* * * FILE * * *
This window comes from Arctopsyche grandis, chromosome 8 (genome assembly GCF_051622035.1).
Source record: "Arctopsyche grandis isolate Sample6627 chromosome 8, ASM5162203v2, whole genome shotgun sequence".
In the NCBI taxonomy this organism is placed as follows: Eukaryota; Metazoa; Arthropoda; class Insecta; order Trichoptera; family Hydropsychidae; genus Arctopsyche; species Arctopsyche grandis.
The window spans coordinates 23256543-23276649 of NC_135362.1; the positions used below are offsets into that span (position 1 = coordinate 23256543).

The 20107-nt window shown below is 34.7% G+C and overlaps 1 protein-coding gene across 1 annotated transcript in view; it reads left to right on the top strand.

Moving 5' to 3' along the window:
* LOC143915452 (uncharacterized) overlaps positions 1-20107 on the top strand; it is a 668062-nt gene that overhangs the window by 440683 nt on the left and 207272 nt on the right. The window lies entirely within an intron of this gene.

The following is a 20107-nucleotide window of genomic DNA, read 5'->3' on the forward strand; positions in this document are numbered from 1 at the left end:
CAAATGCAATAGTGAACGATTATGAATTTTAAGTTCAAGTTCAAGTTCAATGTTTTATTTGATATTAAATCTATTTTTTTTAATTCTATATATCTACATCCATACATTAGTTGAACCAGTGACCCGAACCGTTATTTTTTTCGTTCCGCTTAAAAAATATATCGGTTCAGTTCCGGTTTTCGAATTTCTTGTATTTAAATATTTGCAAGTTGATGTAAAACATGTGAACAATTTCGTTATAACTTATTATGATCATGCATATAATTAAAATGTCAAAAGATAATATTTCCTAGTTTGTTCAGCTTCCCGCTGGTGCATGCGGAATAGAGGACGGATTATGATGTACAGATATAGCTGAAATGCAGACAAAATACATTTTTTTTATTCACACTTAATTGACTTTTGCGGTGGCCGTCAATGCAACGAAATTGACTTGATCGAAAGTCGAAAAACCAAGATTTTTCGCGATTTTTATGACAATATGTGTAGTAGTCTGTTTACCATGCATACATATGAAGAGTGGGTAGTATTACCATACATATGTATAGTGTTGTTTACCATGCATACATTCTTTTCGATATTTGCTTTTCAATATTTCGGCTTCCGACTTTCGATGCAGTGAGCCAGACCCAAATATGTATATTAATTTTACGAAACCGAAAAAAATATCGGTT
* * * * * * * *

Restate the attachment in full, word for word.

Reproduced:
This window comes from Arctopsyche grandis, chromosome 8 (genome assembly GCF_051622035.1).
Source record: "Arctopsyche grandis isolate Sample6627 chromosome 8, ASM5162203v2, whole genome shotgun sequence".
In the NCBI taxonomy this organism is placed as follows: Eukaryota; Metazoa; Arthropoda; class Insecta; order Trichoptera; family Hydropsychidae; genus Arctopsyche; species Arctopsyche grandis.
The window spans coordinates 23256543-23276649 of NC_135362.1; the positions used below are offsets into that span (position 1 = coordinate 23256543).

The 20107-nt window shown below is 34.7% G+C and overlaps 1 protein-coding gene across 1 annotated transcript in view; it reads left to right on the top strand.

Moving 5' to 3' along the window:
* LOC143915452 (uncharacterized) overlaps positions 1-20107 on the top strand; it is a 668062-nt gene that overhangs the window by 440683 nt on the left and 207272 nt on the right. The window lies entirely within an intron of this gene.

The following is a 20107-nucleotide window of genomic DNA, read 5'->3' on the forward strand; positions in this document are numbered from 1 at the left end:
CAAATGCAATAGTGAACGATTATGAATTTTAAGTTCAAGTTCAAGTTCAATGTTTTATTTGATATTAAATCTATTTTTTTTAATTCTATATATCTACATCCATACATTAGTTGAACCAGTGACCCGAACCGTTATTTTTTTCGTTCCGCTTAAAAAATATATCGGTTCAGTTCCGGTTTTCGAATTTCTTGTATTTAAATATTTGCAAGTTGATGTAAAACATGTGAACAATTTCGTTATAACTTATTATGATCATGCATATAATTAAAATGTCAAAAGATAATATTTCCTAGTTTGTTCAGCTTCCCGCTGGTGCATGCGGAATAGAGGACGGATTATGATGTACAGATATAGCTGAAATGCAGACAAAATACATTTTTTTTATTCACACTTAATTGACTTTTGCGGTGGCCGTCAATGCAACGAAATTGACTTGATCGAAAGTCGAAAAACCAAGATTTTTCGCGATTTTTATGACAATATGTGTAGTAGTCTGTTTACCATGCATACATATGAAGAGTGGGTAGTATTACCATACATATGTATAGTGTTGTTTACCATGCATACATTCTTTTCGATATTTGCTTTTCAATATTTCGGCTTCCGACTTTCGATGCAGTGAGCCAGACCCAAATATGTATATTAATTTTACGAAACCGAAAAAAATATCGGTT